By Timothy Johnson
Ten years after publishing his first selection of lyric poetry, Odes I-III, Horace (65 B.C.-8 B.C.) lower back to lyric and released one other ebook of fifteen odes, Odes IV. those later lyrics, which compliment Augustus, the imperial relatives, and different political insiders, have usually been handled extra as propaganda than paintings. yet in A Symposion of compliment, Timothy Johnson examines the richly textured ambiguities of Odes IV that have interaction the viewers within the communal or "sympotic" formula of Horace's compliment. Surpassing propaganda, Odes IV displays the finely nuanced and innovative poetry of Callimachus instead of the traditions of Aristotelian and Ciceronian rhetoric, which recommend that compliment should still current generally admitted virtues and vices. during this method, Johnson demonstrates that Horace's program of competing views establishes him as Pindar's rival. Johnson exhibits the Horatian panegyrist is greater than a established poet representing in basic terms the needs of his buyers. The poet forges the panegyric schedule, taking off the nature of the compliment (its mode, lyric, and content material either optimistic and negative), and calls jointly a group to affix within the construction and model of Roman identities and civic ideologies. With this insightful examining, A Symposion of compliment should be of curiosity to historians of the Augustan interval and its literature, and to students drawn to the dynamics among own expression and political strength.
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Additional resources for A Symposion of Praise: Horace Returns to Lyric in Odes IV (Wisconsin Studies in Classics)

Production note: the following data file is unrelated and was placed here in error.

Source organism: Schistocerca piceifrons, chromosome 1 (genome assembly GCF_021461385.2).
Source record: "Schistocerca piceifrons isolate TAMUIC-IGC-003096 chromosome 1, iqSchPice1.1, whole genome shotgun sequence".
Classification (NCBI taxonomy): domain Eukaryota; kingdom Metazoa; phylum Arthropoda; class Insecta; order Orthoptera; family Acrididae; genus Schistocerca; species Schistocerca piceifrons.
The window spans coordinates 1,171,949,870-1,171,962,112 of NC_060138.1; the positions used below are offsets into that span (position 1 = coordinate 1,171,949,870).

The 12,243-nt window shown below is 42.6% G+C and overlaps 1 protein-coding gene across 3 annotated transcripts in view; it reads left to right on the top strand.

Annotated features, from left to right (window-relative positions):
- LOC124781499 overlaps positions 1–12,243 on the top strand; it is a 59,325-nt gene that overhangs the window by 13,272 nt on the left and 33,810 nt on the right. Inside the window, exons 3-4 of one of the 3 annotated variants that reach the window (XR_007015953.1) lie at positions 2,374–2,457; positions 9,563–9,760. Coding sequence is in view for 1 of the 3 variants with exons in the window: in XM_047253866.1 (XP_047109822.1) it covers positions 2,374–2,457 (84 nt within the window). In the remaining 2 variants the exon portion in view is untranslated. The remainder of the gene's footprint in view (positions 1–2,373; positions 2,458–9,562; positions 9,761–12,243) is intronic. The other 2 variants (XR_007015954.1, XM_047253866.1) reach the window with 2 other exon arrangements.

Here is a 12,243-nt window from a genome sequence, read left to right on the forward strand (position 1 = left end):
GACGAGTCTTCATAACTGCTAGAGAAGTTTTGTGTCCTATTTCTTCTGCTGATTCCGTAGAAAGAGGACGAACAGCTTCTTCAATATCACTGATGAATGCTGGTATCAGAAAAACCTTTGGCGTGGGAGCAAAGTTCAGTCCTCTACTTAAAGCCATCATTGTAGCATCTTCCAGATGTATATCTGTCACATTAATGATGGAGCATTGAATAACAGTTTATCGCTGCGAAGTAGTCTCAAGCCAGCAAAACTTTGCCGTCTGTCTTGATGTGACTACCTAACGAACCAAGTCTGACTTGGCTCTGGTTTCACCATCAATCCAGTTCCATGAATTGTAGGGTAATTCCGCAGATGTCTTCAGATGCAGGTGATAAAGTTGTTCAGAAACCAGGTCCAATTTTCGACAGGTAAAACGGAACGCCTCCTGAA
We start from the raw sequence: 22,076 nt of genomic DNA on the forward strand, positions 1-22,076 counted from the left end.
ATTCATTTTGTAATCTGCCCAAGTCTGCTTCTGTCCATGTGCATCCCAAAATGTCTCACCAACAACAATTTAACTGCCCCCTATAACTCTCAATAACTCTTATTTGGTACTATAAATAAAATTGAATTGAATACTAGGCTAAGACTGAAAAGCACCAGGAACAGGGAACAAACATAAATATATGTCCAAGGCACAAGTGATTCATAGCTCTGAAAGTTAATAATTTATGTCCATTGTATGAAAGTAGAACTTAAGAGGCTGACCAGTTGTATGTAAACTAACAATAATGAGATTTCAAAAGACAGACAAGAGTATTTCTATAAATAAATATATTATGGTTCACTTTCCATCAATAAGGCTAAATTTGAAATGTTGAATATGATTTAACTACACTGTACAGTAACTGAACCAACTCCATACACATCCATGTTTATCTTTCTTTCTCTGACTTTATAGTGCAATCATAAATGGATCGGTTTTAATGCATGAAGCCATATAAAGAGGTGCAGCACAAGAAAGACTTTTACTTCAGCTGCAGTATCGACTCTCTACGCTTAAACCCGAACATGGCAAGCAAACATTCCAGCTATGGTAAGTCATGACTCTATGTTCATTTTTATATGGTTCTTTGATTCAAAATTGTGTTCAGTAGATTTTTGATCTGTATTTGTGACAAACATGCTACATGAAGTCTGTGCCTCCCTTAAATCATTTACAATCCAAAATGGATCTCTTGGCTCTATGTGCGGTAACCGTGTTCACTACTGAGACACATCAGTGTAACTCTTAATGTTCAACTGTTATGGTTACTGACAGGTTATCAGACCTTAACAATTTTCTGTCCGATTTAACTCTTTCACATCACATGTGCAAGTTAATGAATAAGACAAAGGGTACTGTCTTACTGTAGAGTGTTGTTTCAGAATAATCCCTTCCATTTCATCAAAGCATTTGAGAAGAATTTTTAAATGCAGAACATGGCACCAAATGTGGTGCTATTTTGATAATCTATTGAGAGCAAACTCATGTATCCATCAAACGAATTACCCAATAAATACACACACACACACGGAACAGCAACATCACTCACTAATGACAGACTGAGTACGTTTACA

You would think it easy for Horace to dismiss a dramatic character who just happens to bump into him on the street and who seems so obviously out of step with the real dynamics between Maecenas and his poets. Horace tells the pest the way it really is with Maecenas. First, Horace insists that Maecenas keeps his literary circle free from competitive conniving. Maecenas sees a person for who he really is and accepts a person because of excellent character (48–50, cf. 45– 64). Second, Horace defends himself.
Now” (nunc, 20) completes the anaphora of nunc decet . . 18 The first “now” tells Sestius to put on garlands in response to the dance of the Graces and nymphs in honor of Venus; the 8 Sympotic Horace second “now” says to sacrifice to Faunus. What begins with a dance ends in ritual death. Horace has loaded the present with seriocomic overtones. The repetition of nunc in the last line signals that Sestius has the opportunity to enjoy love, but only for an instant. Death will come. The young Lycidas also is growing older.
Nameless does not. 61 Nameless admits that Maecenas’s integrity only inflames his desire (‘accendis, quare cupiam magis illi / Sympotic Horace 19 proximus esse’). 62 He will not give up (‘haud mihi deero’), even if he has to bribe Maecenas’s slaves to gain admission. 63 The pest has a very different working definition for the amicitia of the patron-client relationship, one based on competition, victory, and claiming prizes. He approached Horace with a neoteric greeting, but his argument is epic.
A Symposion of Praise: Horace Returns to Lyric in Odes IV (Wisconsin Studies in Classics) by Timothy Johnson